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Sustainable, digital production of wearable soft-stretchable electronic devices | Mycronic

The production and consumption of electrical and electronic equipment (EEE) in the European Union (EU) are on the rise (Eurostat 2020). Due to low levels of reuse, collection, recycling, and other forms of recovery of waste EEE, the consumption of rare and expensive natural resources is also increasing. This imposes higher economic and environmental pressure on manufacturers of modern electronic devices. As new fields of applications for stretchable electronics continue to emerge, such as wearable smart textiles and medical/health-monitoring devices, the market for stretchable electronics is expected to grow rapidly. Amid the COVID-19 crisis, research indicates that the global stretchable electronics market will reach $2.6 billion by 2027 (Researchandmarkets 2020).

The development of methods to assess the ecological impact of not only the electronic device, but also the production process, is an area of research that is growing. Life Cycle Assessment (LCA) is a useful method to identify and quantify the environmental impacts of a product, process, or activity. Comparative LCA can be carried to compare the environmental impacts of two or more products that have similar functionality (Kokare, 2022).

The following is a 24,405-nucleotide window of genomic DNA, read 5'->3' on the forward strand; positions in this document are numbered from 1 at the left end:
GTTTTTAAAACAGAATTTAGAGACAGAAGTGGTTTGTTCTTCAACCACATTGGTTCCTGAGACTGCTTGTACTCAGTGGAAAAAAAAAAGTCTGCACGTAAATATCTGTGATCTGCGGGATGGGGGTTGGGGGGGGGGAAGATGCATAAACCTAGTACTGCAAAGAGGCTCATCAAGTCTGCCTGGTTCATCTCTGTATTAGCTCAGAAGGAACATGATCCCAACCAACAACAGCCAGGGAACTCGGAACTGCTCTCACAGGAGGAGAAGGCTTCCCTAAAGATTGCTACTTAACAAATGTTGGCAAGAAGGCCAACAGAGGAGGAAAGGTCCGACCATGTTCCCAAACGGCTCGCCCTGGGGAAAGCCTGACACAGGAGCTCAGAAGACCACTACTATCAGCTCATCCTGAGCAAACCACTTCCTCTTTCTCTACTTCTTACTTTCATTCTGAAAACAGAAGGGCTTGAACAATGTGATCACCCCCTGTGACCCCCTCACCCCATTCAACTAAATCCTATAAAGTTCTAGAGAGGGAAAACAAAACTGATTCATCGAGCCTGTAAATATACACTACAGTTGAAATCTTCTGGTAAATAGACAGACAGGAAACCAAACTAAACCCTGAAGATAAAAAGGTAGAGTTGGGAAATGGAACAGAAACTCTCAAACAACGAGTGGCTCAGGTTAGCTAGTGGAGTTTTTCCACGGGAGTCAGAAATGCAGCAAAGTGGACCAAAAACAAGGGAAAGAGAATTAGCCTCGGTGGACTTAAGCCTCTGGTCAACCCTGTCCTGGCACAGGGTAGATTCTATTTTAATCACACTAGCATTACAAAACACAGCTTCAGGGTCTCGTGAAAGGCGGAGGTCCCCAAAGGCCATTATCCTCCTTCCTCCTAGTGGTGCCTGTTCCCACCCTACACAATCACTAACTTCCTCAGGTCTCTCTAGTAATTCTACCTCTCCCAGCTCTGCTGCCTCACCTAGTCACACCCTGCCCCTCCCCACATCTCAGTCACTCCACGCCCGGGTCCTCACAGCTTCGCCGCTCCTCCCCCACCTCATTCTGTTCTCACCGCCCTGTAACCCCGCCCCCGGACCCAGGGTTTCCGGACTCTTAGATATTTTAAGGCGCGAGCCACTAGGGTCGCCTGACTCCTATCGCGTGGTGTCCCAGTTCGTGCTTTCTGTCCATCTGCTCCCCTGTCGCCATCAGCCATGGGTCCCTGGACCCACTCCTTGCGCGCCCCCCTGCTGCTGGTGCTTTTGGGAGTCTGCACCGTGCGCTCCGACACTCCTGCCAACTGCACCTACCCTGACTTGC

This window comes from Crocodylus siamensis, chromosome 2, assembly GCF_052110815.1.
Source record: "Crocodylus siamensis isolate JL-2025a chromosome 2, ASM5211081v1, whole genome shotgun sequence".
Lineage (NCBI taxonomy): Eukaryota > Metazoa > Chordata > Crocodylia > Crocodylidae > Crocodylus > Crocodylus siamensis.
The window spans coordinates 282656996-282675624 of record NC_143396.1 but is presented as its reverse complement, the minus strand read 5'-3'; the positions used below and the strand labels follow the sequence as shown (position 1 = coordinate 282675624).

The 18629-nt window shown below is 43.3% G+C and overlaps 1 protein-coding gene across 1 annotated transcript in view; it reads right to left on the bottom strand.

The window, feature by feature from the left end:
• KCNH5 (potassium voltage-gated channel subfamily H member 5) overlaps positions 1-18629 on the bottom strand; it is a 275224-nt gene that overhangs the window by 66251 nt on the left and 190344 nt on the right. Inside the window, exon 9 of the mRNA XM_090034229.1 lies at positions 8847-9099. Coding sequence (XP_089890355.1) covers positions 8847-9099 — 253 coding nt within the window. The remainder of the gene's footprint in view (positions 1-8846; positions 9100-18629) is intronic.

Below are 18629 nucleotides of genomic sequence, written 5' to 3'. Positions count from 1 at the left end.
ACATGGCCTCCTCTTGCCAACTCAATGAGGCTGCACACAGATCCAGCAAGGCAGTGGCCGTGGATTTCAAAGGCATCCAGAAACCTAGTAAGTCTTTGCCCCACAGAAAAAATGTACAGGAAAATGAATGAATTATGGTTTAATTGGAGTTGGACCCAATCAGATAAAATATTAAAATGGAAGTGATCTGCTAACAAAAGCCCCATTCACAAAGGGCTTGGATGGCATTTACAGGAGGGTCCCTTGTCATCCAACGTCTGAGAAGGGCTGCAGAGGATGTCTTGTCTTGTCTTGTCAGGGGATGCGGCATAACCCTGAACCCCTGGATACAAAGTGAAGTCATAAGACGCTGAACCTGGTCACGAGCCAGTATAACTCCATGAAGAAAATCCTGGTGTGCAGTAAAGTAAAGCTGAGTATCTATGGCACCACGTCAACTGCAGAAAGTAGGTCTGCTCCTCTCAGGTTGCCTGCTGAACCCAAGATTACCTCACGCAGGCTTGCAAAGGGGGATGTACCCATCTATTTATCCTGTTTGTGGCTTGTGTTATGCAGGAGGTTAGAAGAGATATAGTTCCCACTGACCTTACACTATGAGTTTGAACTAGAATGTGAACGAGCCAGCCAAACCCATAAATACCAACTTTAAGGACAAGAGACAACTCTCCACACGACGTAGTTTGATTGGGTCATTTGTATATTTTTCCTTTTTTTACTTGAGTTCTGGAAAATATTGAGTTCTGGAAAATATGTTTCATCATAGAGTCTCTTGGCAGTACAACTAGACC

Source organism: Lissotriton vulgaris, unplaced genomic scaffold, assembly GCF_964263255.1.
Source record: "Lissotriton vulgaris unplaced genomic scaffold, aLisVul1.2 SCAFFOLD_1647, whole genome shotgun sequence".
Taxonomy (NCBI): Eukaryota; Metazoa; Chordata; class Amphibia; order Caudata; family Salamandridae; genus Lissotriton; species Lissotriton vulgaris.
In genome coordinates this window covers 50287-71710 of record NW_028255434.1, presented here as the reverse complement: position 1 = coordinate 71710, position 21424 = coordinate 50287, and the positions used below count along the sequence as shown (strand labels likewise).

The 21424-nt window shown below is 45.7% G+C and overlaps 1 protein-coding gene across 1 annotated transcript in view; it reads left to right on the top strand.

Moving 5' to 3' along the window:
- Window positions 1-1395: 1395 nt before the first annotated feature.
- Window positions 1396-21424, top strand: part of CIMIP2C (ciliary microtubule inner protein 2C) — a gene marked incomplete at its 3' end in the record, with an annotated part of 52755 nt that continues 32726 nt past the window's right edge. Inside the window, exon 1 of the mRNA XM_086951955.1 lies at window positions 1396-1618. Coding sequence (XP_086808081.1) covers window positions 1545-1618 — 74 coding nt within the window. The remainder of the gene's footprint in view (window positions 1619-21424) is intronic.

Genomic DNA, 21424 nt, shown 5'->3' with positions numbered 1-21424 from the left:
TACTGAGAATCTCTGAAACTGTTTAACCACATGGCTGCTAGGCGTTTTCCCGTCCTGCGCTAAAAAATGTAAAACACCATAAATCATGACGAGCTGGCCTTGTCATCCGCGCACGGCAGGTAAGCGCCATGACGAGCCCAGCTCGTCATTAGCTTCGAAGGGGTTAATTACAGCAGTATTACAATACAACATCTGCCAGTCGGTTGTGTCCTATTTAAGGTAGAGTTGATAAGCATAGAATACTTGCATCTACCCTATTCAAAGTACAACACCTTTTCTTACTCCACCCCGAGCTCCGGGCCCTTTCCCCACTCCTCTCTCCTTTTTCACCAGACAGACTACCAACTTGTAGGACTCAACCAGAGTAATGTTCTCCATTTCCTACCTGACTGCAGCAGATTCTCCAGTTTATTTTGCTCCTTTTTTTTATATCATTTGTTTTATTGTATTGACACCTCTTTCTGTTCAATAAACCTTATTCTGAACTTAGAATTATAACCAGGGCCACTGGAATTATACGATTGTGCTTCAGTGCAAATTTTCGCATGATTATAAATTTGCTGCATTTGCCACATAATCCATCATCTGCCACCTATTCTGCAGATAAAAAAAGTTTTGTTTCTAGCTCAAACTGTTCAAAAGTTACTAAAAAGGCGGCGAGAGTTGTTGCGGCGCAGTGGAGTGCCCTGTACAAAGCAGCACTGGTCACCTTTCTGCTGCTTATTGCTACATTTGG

The production process for stretchable electronics that is being developed is based on a digital production strategy, where the production steps are digitally controlled and optimised. An example of a proposed production line, including deposition machines, inspection devices et cetera, will be presented. A comparative life cycle assessment of stretchable and rigid electronics-based cardiac monitoring devices will be discussed to elucidate aspects of the production process from an environmental point of view.



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